This question is making a point about a misconception. Don't, whatever you do, assume that multiplying the numbers together will give the LCM. The only way to make sure you find the LCM is to use the listing method to ensure you find the common multiple with the lowest value. For example, the list for the first pair are: 7: 7, 14, 21, 28, 35, 42, 49, 56, 63, 70, etc. 10: 10, 20, 30, 40 50, 60, 70, 80, 90, 100, etc. The first number which appears in both list is 70, so this is the LCM of this pair. Follow this pattern to find the LCM of the other pairs.
• Question 7

The LCM can be found by multiplying the two numbers together.

In what circumstances is the statement above true?

Sometimes
EDDIE SAYS
This method will work for some pairs (e.g. 3 and 4) but not for others (e.g. 6 and 10). It would be an error to assume that this is always going to be a shortcut to the correct answer, but it can be helpful to commit the common pairs to memory where this approach does work. The only way to calculate the LCM accurately for all number pairs or sets is to write out the list of multiples, and find the smallest multiple they have in common.
• Question 8

What will the LCM of 1 and any other number always be?

The other number
EDDIE SAYS
Don't get caught out with questions like this! Every integer is in the 1 times tables, so the unknown number must also be in that list. This means that the first number in the unknown number's times table must also be in the 1 times table. As 1 is the smallest integer, it stands to reason unless the unknown number is 1 too, every other number will be of higher value. Therefore, the LCM will be based on the value of the unknown number, not 1.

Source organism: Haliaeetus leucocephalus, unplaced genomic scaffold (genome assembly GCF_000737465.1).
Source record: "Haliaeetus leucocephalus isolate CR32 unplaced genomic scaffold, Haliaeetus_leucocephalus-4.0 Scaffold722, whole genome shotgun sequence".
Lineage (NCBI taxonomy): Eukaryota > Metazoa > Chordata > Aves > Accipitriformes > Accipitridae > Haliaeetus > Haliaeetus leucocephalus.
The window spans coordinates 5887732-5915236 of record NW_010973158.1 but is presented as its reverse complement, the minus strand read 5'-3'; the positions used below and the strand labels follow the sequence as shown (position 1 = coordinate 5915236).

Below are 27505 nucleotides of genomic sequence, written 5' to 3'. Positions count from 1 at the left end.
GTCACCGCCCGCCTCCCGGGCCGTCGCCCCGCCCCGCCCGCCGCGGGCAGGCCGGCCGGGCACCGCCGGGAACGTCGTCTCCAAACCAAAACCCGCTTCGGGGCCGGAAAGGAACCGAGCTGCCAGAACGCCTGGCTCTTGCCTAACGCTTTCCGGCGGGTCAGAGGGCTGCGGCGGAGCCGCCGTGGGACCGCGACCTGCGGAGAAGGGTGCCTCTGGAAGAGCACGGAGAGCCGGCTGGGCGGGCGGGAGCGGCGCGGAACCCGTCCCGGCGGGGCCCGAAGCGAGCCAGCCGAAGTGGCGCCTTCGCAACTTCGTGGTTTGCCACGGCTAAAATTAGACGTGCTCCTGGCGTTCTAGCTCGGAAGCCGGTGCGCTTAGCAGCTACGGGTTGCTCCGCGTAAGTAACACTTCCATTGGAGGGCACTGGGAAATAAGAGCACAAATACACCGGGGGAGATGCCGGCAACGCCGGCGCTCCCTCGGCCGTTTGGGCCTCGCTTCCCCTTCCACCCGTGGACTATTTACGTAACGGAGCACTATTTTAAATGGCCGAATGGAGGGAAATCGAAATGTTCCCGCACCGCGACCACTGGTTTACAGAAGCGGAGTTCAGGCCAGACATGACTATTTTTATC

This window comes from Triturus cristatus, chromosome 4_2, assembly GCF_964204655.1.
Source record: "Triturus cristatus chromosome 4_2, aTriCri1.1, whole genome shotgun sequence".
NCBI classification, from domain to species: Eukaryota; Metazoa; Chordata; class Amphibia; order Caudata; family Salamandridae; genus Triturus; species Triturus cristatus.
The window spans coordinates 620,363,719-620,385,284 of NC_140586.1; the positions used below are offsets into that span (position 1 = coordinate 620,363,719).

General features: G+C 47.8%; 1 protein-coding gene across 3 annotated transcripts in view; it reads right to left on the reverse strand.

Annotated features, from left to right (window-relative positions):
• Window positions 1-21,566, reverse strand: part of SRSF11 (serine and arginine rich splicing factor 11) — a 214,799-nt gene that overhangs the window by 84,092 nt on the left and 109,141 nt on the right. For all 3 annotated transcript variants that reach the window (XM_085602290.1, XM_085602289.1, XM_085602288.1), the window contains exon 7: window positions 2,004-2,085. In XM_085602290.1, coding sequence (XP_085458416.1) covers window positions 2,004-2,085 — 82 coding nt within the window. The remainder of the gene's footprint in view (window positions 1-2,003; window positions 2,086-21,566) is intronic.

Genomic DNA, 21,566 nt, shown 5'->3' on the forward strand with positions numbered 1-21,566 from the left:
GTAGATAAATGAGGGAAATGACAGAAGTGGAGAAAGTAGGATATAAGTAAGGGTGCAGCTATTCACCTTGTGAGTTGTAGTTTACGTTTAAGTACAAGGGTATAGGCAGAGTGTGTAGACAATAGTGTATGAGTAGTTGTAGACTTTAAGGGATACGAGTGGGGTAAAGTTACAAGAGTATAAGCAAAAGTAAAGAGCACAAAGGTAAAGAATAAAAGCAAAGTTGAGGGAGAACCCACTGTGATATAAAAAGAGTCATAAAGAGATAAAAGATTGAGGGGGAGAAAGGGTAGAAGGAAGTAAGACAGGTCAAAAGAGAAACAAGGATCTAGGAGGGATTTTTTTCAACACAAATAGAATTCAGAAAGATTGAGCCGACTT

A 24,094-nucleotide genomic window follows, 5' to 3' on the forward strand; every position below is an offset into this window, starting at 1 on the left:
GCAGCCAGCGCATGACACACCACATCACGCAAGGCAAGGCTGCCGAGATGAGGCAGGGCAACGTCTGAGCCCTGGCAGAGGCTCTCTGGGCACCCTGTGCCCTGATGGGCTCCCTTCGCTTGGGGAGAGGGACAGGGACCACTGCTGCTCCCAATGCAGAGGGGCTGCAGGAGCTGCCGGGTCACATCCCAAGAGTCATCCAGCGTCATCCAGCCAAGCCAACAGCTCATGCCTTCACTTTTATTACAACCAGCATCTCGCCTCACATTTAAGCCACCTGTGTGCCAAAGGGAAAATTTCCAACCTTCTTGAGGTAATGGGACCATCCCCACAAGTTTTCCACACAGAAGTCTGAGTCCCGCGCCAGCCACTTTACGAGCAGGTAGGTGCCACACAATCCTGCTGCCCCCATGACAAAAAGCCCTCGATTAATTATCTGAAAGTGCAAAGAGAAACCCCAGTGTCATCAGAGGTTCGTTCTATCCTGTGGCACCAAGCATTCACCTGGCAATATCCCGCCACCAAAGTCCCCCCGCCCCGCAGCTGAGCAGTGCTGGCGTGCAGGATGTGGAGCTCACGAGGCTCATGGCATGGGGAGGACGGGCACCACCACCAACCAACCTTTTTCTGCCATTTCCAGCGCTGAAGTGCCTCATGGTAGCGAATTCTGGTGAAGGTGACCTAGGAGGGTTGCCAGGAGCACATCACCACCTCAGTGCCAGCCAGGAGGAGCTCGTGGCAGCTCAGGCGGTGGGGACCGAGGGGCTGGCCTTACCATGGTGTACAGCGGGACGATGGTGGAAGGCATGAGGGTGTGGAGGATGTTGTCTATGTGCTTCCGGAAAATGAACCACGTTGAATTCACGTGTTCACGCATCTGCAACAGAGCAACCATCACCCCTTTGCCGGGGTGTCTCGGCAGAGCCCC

• Question 9

What is the LCM of 24 and 40?

120
EDDIE SAYS
Even though the numbers are bigger, the method here is the same. Let's make our two lists: 24: 24, 48, 72, 96, 120, 144, etc. 40: 40, 80, 120, 160, 200, 240, etc. What's the first multiple to appear in both times tables?
• Question 10

Complete the sentence below to summarise the method you have learnt for finding LCMs.

EDDIE SAYS
This question reinforces the message about how to find the LCM: - List both sets of multiples; - Find the smallest or first number which appears in both lists. If you follow this process then you can't go wrong, and will find the correct LCM every time!